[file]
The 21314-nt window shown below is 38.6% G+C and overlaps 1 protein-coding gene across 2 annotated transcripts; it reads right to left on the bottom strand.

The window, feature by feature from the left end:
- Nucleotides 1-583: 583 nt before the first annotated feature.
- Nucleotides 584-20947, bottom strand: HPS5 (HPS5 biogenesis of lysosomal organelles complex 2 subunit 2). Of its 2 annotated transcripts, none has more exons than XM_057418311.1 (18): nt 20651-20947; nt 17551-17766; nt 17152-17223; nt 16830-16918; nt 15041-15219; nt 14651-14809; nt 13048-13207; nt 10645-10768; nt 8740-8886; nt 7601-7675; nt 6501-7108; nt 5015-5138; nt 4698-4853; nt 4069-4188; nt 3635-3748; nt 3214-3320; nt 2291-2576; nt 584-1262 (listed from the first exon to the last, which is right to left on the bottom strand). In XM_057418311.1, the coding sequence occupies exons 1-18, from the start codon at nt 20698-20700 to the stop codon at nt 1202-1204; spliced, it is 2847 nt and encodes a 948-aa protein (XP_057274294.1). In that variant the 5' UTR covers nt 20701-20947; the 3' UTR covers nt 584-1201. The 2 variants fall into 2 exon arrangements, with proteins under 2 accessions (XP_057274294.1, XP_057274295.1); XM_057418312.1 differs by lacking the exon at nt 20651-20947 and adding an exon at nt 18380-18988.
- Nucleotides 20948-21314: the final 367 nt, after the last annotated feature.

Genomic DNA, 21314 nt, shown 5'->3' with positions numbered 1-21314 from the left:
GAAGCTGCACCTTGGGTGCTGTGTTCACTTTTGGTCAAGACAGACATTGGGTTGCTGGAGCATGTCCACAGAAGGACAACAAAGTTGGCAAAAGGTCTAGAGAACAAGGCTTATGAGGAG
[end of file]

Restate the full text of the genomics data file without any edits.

The 21314-nt window shown below is 38.6% G+C and overlaps 1 protein-coding gene across 2 annotated transcripts; it reads right to left on the bottom strand.

The window, feature by feature from the left end:
- Nucleotides 1-583: 583 nt before the first annotated feature.
- Nucleotides 584-20947, bottom strand: HPS5 (HPS5 biogenesis of lysosomal organelles complex 2 subunit 2). Of its 2 annotated transcripts, none has more exons than XM_057418311.1 (18): nt 20651-20947; nt 17551-17766; nt 17152-17223; nt 16830-16918; nt 15041-15219; nt 14651-14809; nt 13048-13207; nt 10645-10768; nt 8740-8886; nt 7601-7675; nt 6501-7108; nt 5015-5138; nt 4698-4853; nt 4069-4188; nt 3635-3748; nt 3214-3320; nt 2291-2576; nt 584-1262 (listed from the first exon to the last, which is right to left on the bottom strand). In XM_057418311.1, the coding sequence occupies exons 1-18, from the start codon at nt 20698-20700 to the stop codon at nt 1202-1204; spliced, it is 2847 nt and encodes a 948-aa protein (XP_057274294.1). In that variant the 5' UTR covers nt 20701-20947; the 3' UTR covers nt 584-1201. The 2 variants fall into 2 exon arrangements, with proteins under 2 accessions (XP_057274294.1, XP_057274295.1); XM_057418312.1 differs by lacking the exon at nt 20651-20947 and adding an exon at nt 18380-18988.
- Nucleotides 20948-21314: the final 367 nt, after the last annotated feature.

Genomic DNA, 21314 nt, shown 5'->3' with positions numbered 1-21314 from the left:
GAAGCTGCACCTTGGGTGCTGTGTTCACTTTTGGTCAAGACAGACATTGGGTTGCTGGAGCATGTCCACAGAAGGACAACAAAGTTGGCAAAAGGTCTAGAGAACAAGGCTTATGAGGAG